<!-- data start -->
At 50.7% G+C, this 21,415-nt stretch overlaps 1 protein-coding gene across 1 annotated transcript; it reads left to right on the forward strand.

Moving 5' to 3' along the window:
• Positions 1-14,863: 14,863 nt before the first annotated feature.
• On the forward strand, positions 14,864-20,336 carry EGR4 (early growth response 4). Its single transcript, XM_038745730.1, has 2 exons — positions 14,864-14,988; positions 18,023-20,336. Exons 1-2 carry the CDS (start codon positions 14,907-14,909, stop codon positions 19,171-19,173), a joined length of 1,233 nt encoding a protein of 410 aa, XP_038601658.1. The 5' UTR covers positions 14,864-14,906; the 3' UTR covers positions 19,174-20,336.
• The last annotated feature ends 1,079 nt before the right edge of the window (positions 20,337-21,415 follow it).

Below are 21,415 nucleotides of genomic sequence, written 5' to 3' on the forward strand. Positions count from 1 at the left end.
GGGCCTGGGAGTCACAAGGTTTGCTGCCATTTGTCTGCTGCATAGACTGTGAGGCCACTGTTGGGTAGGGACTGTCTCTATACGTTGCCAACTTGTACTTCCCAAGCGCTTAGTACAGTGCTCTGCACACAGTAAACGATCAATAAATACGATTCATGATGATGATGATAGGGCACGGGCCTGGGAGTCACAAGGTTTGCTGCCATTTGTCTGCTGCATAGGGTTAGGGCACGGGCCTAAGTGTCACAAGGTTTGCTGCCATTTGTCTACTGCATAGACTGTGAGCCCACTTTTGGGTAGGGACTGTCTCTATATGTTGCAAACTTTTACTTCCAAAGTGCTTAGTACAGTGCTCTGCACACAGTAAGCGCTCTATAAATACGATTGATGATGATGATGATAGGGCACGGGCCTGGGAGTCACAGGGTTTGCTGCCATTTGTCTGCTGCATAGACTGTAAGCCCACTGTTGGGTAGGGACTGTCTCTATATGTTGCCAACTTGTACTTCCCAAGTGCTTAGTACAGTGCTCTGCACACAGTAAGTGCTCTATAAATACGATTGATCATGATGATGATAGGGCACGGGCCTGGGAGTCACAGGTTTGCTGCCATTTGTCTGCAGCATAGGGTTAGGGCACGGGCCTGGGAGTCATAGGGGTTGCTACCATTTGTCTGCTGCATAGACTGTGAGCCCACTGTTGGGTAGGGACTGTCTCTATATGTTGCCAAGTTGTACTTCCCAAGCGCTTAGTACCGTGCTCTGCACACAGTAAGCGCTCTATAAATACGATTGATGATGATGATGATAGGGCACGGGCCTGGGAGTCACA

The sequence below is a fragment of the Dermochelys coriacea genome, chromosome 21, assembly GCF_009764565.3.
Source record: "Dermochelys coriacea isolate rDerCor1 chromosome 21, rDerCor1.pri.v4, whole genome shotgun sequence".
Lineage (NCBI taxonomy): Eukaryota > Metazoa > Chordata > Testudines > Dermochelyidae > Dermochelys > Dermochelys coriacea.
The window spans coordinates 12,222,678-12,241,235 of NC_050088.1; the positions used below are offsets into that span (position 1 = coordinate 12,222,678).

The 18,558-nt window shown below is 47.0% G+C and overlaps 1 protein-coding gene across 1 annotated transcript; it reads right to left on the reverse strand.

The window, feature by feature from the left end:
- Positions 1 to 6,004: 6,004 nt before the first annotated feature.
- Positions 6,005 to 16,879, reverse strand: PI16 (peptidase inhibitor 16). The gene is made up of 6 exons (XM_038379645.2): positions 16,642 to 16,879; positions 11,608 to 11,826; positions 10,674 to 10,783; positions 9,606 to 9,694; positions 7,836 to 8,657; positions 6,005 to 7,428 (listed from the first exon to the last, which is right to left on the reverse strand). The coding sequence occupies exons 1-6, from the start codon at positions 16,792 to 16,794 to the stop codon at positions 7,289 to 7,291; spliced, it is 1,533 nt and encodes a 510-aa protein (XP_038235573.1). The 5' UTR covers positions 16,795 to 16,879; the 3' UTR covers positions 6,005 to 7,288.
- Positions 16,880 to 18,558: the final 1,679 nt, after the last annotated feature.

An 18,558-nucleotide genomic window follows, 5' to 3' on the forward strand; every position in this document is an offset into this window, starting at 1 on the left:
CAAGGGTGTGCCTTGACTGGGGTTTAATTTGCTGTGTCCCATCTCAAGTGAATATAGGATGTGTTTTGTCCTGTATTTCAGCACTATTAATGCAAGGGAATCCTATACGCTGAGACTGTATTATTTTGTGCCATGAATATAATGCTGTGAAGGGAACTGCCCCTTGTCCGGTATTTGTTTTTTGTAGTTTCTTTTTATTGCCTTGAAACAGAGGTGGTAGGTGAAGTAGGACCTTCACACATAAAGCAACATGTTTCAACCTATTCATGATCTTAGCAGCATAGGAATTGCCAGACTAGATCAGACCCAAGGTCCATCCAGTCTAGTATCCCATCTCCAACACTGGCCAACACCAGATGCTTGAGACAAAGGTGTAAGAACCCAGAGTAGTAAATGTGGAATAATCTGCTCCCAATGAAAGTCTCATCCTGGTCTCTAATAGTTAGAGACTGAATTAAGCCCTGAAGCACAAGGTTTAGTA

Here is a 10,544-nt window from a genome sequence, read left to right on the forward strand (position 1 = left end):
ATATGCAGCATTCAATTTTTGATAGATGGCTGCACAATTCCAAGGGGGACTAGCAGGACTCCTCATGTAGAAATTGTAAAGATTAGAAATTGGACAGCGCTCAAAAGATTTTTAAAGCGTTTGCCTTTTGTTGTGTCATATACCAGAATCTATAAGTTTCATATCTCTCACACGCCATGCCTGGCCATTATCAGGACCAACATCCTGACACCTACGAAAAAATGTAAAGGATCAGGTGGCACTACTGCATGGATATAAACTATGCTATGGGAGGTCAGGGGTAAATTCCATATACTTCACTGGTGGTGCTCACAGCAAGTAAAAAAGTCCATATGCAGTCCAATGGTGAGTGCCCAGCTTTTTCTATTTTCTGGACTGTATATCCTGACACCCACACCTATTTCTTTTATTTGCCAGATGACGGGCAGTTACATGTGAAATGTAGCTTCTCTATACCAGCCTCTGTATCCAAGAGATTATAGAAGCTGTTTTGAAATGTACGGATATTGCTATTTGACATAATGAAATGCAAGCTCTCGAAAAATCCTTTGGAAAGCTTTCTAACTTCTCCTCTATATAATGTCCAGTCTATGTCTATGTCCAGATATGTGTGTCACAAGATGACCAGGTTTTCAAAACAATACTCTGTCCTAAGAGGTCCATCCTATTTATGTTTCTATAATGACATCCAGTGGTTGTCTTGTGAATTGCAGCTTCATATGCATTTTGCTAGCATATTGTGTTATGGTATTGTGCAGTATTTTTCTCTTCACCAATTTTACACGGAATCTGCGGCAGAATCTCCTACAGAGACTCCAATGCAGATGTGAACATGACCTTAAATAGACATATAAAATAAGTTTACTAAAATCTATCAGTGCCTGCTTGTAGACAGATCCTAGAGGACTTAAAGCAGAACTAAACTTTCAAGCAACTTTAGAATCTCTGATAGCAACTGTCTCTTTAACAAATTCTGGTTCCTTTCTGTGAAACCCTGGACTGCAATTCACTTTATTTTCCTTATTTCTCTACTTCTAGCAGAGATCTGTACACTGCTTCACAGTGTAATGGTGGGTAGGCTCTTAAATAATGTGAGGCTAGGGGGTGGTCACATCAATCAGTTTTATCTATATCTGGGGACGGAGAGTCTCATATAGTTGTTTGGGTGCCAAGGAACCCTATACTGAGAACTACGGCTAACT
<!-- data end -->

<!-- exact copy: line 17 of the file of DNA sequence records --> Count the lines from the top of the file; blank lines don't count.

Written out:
An 18,558-nucleotide genomic window follows, 5' to 3' on the forward strand; every position in this document is an offset into this window, starting at 1 on the left: